Perhaps the greatest aspiration for your average darter is not to master those difficult shots like the Ton-80 or a Deadeye, but rather the assembly of the perfect dart. This is the true Holy Grail of darting in the modern world of nearly infinite options. So the trick now is to break this problem down to its constituent parts and assemble the dart from front to back. Here are the components in order of appearance: point, barrel [weight, shape, texture, material], stem, flight, extras.
What are the options? Points can be fixed or moving, sharp or rounded dull, roughed or smooth, long, medium or short. Barrels, not to be outdone, have many more options. They can be tungsten, nickle-silver, brass, copper or rhenium (gimme a break already). Knurled, ringed, grooved, barbed, smooth, coated or bare. Front loaded, middle weighted, reverse tapered, fat pencil, skinny pencil, scalloped and may be anywhere from 8 to 45 grams. Stems are aluminum or nylon or plastic, short, medium, long, inbetween, extra-short or micro, spinning or static. Flights can be standard, kite, pear, heart, slim, cut-off, delta, combat or spinning. Smooth, dimplex, ribbed and with any design you can imagine. For extras you've got o-rings, stem rings, crowns, flight protectors and add-a-grams.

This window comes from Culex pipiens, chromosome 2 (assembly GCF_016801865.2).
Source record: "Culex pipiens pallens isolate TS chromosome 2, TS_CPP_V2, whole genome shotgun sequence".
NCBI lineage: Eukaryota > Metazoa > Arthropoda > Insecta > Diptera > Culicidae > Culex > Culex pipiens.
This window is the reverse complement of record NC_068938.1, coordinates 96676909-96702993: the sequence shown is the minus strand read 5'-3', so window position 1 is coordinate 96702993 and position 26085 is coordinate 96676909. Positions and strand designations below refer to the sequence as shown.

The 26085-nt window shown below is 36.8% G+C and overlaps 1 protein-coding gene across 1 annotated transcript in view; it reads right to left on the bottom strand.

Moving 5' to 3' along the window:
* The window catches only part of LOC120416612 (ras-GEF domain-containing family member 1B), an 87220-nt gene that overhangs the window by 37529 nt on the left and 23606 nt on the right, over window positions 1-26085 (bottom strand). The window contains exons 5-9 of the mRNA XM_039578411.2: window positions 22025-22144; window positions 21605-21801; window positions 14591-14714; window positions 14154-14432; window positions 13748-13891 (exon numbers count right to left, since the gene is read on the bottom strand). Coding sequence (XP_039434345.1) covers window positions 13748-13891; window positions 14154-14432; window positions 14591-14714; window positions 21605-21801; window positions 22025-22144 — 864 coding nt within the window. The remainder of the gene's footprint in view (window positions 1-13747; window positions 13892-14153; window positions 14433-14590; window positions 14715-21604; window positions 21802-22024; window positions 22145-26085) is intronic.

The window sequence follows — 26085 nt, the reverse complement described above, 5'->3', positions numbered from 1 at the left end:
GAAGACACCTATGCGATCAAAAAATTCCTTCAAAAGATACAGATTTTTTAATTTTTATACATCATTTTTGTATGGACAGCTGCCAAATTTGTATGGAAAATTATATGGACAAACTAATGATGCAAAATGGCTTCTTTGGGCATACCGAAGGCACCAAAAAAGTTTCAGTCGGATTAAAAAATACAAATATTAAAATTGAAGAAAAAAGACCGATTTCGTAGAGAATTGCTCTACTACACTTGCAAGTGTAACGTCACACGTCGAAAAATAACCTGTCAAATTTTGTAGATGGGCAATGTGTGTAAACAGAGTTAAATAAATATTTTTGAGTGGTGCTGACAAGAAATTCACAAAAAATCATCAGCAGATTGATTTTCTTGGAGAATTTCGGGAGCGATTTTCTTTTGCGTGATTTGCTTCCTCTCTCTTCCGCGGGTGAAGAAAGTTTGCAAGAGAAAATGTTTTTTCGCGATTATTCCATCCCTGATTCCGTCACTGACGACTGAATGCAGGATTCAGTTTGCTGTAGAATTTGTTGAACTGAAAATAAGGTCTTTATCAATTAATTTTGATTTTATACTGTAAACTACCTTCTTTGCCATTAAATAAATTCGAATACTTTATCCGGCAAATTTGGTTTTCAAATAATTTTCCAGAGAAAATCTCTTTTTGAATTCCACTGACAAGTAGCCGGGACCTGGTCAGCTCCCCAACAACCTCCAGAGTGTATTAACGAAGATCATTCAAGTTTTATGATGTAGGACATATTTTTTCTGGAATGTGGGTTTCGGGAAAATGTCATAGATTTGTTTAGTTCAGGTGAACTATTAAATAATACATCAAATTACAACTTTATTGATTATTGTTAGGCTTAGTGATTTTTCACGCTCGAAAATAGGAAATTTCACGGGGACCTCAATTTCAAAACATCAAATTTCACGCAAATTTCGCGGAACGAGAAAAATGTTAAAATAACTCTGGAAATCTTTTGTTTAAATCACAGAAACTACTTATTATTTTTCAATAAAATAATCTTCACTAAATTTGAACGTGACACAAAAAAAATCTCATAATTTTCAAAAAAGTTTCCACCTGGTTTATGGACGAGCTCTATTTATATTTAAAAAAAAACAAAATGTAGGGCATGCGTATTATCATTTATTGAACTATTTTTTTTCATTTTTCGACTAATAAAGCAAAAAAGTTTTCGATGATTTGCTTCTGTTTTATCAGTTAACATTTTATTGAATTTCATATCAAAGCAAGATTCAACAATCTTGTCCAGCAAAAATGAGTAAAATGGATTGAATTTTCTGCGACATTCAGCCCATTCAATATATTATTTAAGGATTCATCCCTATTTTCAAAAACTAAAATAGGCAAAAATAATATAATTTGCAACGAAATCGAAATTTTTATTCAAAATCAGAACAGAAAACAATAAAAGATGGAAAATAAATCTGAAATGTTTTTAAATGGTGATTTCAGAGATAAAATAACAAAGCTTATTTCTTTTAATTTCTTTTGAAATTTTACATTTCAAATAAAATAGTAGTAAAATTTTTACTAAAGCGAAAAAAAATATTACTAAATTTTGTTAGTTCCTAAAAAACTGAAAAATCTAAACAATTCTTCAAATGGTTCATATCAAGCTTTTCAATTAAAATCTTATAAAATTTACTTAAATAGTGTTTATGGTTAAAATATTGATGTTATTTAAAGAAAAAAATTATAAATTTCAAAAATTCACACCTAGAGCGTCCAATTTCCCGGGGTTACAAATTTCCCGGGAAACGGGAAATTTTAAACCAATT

With all of these options there is a near infinity of possibilities. So how does your average bar room darter assemble a superior, if not perfect dart? And do not tell me there is no such thing as a perfect dart because one of the imperatives of the human condition is that there BE a Holy Grail.